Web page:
Overall, I wasn’t really satisfied with any of the visuals I created; but, with all the tools available to me, there are many opportunities to MAKE them what I want through further studying and research. Honestly, if my work is to be digitally published, why should I restrict those who consume my work to a cluttered, static visualization/image? I feel that an interactive, 3D networks where a user can manipulate the visual through zooming in/out and navigating within its tangles would be a much more interesting final product to include within an article or research presentation. This form of imagining data creates a more “tactile” experience, and allows the person consuming the work to make their own conclusions, more closely study the conclusions of my work, and better understand scale, witnessing firsthand the many smaller nodes which form the massive network cluster.

Nitpicking or Necessity?

I briefly mentioned earlier that the actual process of just cleaning the data was the most difficult, and this is not only because it’s kind of tedious, but this is also due to the evaluation of the data being a necessary part of it. Choosing whether or not something should be deleted from your data because it seems nonsensical, whether the information that you’re analyzing is the same and the OCR made an error or these are actually two people who just happen to have very similar names existing in the same historical narrative— you can either throw caution to the wind and hope you’re not wrong merging to data points, or be overly nitpicky like me but end up with less clean data that could hinder further network analysis. Either choice alters the research you produce from the data, and I was nitpicky because I feared being wrong. I don’t want to accidentally misinterpret a history because I chose to merge two characters who were actually separate people with individually important roles, and I feel like this fear shows the merit of historians showing their work.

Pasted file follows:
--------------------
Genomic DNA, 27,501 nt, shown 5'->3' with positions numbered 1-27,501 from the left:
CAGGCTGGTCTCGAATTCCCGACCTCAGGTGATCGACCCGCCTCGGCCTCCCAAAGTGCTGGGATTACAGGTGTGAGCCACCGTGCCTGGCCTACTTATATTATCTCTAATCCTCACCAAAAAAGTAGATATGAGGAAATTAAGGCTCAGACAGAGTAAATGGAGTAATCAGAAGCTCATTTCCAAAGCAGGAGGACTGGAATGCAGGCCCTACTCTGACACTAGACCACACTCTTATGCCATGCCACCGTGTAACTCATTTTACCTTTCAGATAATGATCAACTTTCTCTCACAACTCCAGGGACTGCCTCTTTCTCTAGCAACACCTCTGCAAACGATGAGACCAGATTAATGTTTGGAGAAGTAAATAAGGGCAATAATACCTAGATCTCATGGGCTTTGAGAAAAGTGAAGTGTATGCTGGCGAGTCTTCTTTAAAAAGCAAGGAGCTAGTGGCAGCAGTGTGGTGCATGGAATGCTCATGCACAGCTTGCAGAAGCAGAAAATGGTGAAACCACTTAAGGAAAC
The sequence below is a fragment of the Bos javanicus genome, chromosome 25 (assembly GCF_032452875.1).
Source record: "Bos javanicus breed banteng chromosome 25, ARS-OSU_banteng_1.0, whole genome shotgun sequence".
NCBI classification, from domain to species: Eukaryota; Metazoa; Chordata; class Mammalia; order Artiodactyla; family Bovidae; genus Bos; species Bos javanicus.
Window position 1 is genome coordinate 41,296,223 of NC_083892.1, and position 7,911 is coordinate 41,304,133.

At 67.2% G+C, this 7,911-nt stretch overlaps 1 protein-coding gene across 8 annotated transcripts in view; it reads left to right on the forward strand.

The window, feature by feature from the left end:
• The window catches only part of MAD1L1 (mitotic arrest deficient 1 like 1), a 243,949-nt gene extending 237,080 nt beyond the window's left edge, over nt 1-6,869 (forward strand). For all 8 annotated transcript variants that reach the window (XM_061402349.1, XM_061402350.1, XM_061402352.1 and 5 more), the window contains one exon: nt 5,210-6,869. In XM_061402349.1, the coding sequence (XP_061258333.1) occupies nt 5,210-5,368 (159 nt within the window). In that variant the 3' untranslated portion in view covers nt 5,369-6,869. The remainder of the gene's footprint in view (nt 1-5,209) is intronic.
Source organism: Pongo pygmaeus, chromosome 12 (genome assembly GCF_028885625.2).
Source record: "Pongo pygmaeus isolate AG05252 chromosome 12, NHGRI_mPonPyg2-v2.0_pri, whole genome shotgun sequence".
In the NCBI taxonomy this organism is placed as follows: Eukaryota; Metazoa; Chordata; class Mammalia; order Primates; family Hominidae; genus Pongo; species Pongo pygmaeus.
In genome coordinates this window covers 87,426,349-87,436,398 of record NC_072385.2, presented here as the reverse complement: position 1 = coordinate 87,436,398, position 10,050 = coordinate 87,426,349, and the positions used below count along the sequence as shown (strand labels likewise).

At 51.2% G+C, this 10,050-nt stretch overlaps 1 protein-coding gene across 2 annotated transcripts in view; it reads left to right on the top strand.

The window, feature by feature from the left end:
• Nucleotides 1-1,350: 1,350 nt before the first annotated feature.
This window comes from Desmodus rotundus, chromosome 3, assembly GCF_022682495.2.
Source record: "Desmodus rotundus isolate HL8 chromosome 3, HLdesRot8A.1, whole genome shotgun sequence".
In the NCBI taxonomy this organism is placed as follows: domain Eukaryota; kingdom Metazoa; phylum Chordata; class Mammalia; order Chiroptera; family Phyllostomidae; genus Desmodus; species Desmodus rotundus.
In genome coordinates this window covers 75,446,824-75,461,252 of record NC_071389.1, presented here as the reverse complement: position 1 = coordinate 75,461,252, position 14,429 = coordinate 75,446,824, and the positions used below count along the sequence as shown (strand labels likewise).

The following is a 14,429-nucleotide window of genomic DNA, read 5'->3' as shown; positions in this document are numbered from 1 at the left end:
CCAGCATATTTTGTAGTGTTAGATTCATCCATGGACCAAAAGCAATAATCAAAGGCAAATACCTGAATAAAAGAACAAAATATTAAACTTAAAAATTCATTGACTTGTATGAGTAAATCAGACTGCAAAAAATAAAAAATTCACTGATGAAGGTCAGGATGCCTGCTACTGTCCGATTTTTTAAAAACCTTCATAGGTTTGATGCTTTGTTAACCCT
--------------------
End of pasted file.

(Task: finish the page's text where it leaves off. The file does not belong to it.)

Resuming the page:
Typically, a historian shows their work in their footnotes, endnotes, bibliography, e.t.c. These reveal the process of research and allow those who read their work to traceback and validate the information given to them by the historian. Despite the work of a digital historian being less “simple” than a footnote to mark their conclusions on a topic, publicising the networks they analyze, showing the visualizations they used, should all be apart of the final work that is produced. When reviewing scholarly work, the person consuming it should be able to see how conclusions were made, whether that be through the bibliography or a linked csv file. In fact, when it comes to digital history, I feel the process of showing your work is even more important! Much of the data digital historians reference is like the data we worked with this week— OCR text that isn’t always perfectly transcribed. Like I discussed earlier, there are personal choices that have to be made in cleaning this data, and the choices we make may not always be correct. Showing our work not only allows a reader to follow our logic, but also opens us to perhaps valid criticism and the corrections of flaws in the choices we made interpreting the data by someone who may be more knowledgable, collectively generating a better, more accurate history.